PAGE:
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44 practice notes
  • Commonwealth v. Muniz, No. 47 MAP 2016
    • United States
    • United States State Supreme Court of Pennsylvania
    • July 19, 2017
    ..., May v. United States , 556 U.S. 1258, 129 S.Ct. 2431, 174 L.Ed.2d 229 (2009), abrogated on other grounds by Reynolds v. United States , 565 U.S. 432, 132 S.Ct. 975, 181 L.Ed.2d 935 (2012). Under the circumstances, we consider it salutary to decide appellant's state constitutional challeng......
  • Pavulak v. United States, Crim. No. 09-43SLR. Civ. No. 14-290-SLR.
    • United States
    • United States District Courts. 3th Circuit. United States District Court (Delaware)
    • March 31, 2017
    ...Act ("SORNA") does not retroactively apply to his 1998 and 2005 sex offense convictions. Citing Reynolds v. United States , 565 U.S. 432, 132 S.Ct. 975, 181 L.Ed.2d 935 (2012), movant argues that SORNA was not made retroactively "effective" to offenders with pre-July 200......
  • Int'l Refugee Assistance Project v. Trump, No. 17-1351
    • United States
    • U.S. Court of Appeals — Fourth Circuit
    • May 25, 2017
    ...secretary and other White House Official's statements can represent official government position. See, e.g., Reynolds v. United States, 565 U.S. 432, 132 S.Ct. 975, 984, 181 L.Ed.2d 935 (2012) (citing to the Office of the Press Secretary to show President's position on registration of sex o......
  • United States v. Morgan, Crim. No. 16-0196 (ESH).
    • United States
    • United States District Courts. United States District Court (Columbia)
    • June 9, 2017
    ...registration requirements do not apply to pre–Act offenders until the Attorney General so specifies." Reynolds v. United States , 565 U.S. 432, 445, 132 S.Ct. 975, 181 L.Ed.2d 935 (2012). On three different occasions, the Attorney General issued rules or guidelines stating that SORNA a......
  • Request a trial to view additional results
44 cases
  • Commonwealth v. Muniz, No. 47 MAP 2016
    • United States
    • United States State Supreme Court of Pennsylvania
    • July 19, 2017
    ..., May v. United States , 556 U.S. 1258, 129 S.Ct. 2431, 174 L.Ed.2d 229 (2009), abrogated on other grounds by Reynolds v. United States , 565 U.S. 432, 132 S.Ct. 975, 181 L.Ed.2d 935 (2012). Under the circumstances, we consider it salutary to decide appellant's state constitutional challeng......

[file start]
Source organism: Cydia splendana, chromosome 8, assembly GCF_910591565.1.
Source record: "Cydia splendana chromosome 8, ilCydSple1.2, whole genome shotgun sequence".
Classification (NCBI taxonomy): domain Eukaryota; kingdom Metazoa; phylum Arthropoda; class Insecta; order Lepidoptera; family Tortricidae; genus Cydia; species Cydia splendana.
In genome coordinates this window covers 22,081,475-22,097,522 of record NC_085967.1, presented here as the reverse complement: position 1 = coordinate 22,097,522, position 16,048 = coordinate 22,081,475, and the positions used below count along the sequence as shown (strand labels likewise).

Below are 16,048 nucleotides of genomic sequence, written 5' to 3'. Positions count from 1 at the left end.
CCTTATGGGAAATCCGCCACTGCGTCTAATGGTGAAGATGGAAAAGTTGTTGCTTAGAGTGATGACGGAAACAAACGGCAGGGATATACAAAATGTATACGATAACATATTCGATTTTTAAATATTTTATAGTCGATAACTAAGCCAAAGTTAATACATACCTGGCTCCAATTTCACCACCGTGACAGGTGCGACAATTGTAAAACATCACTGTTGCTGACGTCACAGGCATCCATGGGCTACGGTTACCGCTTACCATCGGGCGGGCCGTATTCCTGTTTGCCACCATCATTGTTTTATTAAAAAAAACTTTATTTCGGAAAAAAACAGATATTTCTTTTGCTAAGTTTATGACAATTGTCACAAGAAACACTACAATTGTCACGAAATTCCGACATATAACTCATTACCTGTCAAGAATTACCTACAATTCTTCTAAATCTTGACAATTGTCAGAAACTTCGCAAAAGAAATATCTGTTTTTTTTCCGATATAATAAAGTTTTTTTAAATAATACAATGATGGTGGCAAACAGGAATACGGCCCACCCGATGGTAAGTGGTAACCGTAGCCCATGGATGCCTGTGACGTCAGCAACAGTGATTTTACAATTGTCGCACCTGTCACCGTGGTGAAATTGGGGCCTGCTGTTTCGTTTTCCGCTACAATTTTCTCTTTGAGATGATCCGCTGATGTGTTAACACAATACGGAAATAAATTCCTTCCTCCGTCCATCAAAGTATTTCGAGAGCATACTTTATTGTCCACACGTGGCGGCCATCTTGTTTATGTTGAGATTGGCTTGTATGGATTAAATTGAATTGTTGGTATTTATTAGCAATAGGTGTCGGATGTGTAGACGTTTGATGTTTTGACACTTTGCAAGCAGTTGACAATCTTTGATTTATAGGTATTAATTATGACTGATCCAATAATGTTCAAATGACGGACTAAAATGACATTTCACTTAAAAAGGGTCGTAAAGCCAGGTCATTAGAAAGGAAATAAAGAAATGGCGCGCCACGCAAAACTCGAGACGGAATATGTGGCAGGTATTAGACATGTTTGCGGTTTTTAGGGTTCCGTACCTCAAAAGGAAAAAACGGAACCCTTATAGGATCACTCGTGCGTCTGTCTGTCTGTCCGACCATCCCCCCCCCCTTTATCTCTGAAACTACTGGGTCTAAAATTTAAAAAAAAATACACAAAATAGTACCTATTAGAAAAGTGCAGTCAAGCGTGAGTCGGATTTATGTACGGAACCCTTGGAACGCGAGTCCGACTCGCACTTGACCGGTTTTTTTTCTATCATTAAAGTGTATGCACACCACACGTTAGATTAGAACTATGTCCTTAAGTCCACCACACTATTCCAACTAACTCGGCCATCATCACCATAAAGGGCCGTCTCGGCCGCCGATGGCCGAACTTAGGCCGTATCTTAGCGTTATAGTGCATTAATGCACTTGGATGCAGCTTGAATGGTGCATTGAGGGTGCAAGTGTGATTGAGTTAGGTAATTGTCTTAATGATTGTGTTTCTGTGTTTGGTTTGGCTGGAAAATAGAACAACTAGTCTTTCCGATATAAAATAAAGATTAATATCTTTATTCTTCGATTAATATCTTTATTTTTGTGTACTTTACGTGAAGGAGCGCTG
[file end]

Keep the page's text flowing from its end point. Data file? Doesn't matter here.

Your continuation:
• Pavulak v. United States, Crim. No. 09-43SLR. Civ. No. 14-290-SLR.
    • United States
    • United States District Courts. 3th Circuit. United States District Court (Delaware)
    • March 31, 2017
    ...Act ("SORNA") does not retroactively apply to his 1998 and 2005 sex offense convictions. Citing Reynolds v. United States , 565 U.S. 432, 132 S.Ct. 975, 181 L.Ed.2d 935 (2012), movant argues that SORNA was not made retroactively "effective" to offenders with pre-July 200......
  • Int'l Refugee Assistance Project v. Trump, No. 17-1351
    • United States
    • U.S. Court of Appeals — Fourth Circuit
    • May 25, 2017
    ...secretary and other White House Official's statements can represent official government position. See, e.g., Reynolds v. United States, 565 U.S. 432, 132 S.Ct. 975, 984, 181 L.Ed.2d 935 (2012) (citing to the Office of the Press Secretary to show President's position on registration of sex o......
  • United States v. Morgan, Crim. No. 16-0196 (ESH).
    • United States
    • United States District Courts. United States District Court (Columbia)
    • June 9, 2017
    ...registration requirements do not apply to pre–Act offenders until the Attorney General so specifies." Reynolds v. United States , 565 U.S. 432, 445, 132 S.Ct. 975, 181 L.Ed.2d 935 (2012). On three different occasions, the Attorney General issued rules or guidelines stating that SORNA a......
  • Request a trial to view additional results
2 books & journal articles
  • HEALTH CARE FRAUD
    • United States
    • American Criminal Law Review Nbr. 58-3, July 2021
    • July 1, 2021
    ...defendant’s conviction under § 1001 for failing to register as a sex offender), abrogated on other grounds by Reynolds v. United States, 565 U.S. 432 (2012); United States v. Mattox, 689 F.2d 531, 532 (5th Cir. 1982) (f‌inding that f‌illing in “N/A” in a government form when defendant in fa......
  • DELEGATION, ADMINISTRATION, AND IMPROVISATION.
    • United States
    • Notre Dame Law Review Vol. 97 Nbr. 1, November 2021
    • November 1, 2021
    ...(262) Act of May 26, 1790, ch. 12, [section]1, 1 Stat. 122, 123. (263) Lawson, supra note 14, at 401; see also Reynolds v. United States, 565 U.S. 432, 450 (2012) (Scalia, J., dissenting) ("giv[ing] the Attorney General the power to reduce congressionally imposed requirements" would not pos......